What to do about a deceased member’s Facebook account


Social media, like a gale, has blown across the whole world, sweeping in everyday people, celebrities, presidents, corporations, societies, churches into its current. There are a plethora of social media sites available on your computer and mobile phones. However, a few names like 2go, Twitter, stand out. Out of the many, Facebook is the biggest and most popular.
As at October 2012, the number of active Facebook users monthly was put at 1.01 billion. Other statistics released as at that time include 140.3 billion friend connections, 219 billion photos uploaded, 17 billion location-tagged posts and 62.6 million songs played some 22 billion times, underscoring the immense popularity of this platform. Having a Facebook account is as common as having an e-mail address. If you happen to meet someone without a Facebook account, you may be tempted to ask, “What planet are you from?”
But with the ever increasing popularity of this particular platform, there have been a number of challenges associated with it. Apart from the security challenge which came to light with the sad story of the late Cynthia Okosugu, who was murdered by her Facebook ‘friends’ who invited her out, there is also the challenge of what to do with a deceased family member’s account.
The account of a deceased Facebook user can well be used for mischievous purposes in much the same way as the phone number, bank account or other assets of the deceased can be hijacked by interested parties who may be colleagues at the office, friends or other family members near or distant for selfish reasons.
A popular example of this disturbing act was with Goldie Harvey. Weeks after the singer and ex-Big Brother Africa housemate had passed on, a Facebook account with her identity was noticed to be still active.
Also, there was the case of a prolific journalist who worked with one of the top national dailies who died this year. Again, the troubling act of impersonating the deceased journalist was noticed by his colleagues who made extra effort to alert all who may have been in the dark over the journalist’s demise, lest they fall prey to possible fraudulent activities that could be perpetuated in the name of the late media man.
What to do
Thankfully, Facebook has provided a way of dealing with a deceased family member’s account through a feature they call ‘Memorialisation.’
What happens when a deceased person’s account is memorialised? When a person passes away, Facebook can memorialise the account to protect the departed’s privacy. Here are some of the key features of memorialised accounts:  No one can log into a memorialized account and no new friends can be accepted. Depending on the privacy settings of the deceased person’s account, friends can share memories on the memorialised timeline. Anyone can send private messages to the deceased person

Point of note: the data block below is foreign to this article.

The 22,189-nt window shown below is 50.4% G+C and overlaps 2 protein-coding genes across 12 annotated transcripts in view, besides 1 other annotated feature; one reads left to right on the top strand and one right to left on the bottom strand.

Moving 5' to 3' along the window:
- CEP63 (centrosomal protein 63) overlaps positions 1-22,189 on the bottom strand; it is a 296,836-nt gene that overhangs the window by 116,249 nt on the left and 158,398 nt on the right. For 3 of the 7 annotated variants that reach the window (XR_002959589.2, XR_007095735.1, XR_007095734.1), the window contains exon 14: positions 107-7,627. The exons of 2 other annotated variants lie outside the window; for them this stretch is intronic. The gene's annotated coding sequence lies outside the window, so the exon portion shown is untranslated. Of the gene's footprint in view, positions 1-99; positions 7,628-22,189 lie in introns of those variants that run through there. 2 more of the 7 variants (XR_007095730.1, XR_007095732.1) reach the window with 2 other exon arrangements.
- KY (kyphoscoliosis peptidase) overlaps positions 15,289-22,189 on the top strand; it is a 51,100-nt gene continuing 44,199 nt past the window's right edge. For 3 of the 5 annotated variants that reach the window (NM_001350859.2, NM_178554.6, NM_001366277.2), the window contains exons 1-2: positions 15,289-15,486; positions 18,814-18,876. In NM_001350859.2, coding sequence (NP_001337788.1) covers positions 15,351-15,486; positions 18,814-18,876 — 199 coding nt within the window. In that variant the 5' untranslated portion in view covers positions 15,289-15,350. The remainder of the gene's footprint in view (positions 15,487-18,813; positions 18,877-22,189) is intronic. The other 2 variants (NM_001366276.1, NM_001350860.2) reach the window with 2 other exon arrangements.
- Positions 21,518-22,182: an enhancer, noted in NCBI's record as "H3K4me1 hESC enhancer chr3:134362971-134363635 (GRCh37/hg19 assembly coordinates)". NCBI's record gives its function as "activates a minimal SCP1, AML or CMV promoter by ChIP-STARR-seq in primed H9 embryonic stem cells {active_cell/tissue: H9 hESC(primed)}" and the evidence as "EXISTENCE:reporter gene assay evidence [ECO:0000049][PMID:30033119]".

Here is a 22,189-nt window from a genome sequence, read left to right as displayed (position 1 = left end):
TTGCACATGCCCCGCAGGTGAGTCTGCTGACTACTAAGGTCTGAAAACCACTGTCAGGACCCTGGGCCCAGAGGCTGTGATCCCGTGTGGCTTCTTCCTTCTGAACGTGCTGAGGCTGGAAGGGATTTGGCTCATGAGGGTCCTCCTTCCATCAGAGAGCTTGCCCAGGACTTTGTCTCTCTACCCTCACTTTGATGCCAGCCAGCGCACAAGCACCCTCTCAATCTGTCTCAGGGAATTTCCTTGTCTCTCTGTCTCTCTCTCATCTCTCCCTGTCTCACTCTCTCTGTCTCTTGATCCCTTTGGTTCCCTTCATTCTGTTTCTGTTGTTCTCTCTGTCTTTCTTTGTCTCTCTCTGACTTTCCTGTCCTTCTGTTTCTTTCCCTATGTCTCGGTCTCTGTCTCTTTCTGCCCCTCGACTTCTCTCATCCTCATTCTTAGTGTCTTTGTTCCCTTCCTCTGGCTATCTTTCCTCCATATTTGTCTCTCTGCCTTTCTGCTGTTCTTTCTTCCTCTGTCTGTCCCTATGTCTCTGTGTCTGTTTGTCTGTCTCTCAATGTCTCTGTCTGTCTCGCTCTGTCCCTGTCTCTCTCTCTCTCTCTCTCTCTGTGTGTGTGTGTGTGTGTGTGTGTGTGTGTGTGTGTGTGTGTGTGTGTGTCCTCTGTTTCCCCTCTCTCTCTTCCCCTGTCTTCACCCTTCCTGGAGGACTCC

However, content the deceased person shared such as photos, posts remains on Facebook and is visible to the audience it was shared with.
Memorialised timelines don’t appear in ‘People You May Know’ and other suggestions, so that people cannot become ‘friends’ on Facebook with the deceased any longer.
To activate this feature for an affected accounted, Facebook requires that the family member fills a special request form on Facebook. The form requires you to supply the full name of the deceased, plus the web link of the Facebook account. This is obtained by opening the person’s Facebook page and copying the address that appears in the browser’s address bar. The web link is required to uniquely identify the account as multiple Facebook accounts have the same names.
Proof of death like a link (URL) to an obituary or news article among others, is also required to memorialise the account.
The feature can be located by typing the topic ‘memorilaise’ in the Help section on Facebook.

Immortalising a loved one
Creating a timeline in remembrance of an already deceased person, according to Facebook’s policy is not allowed. Instead, the social media encourages you to create a Page to do this. This is how survivors may keep the legacy of the beloved departed alive.



Via tribune
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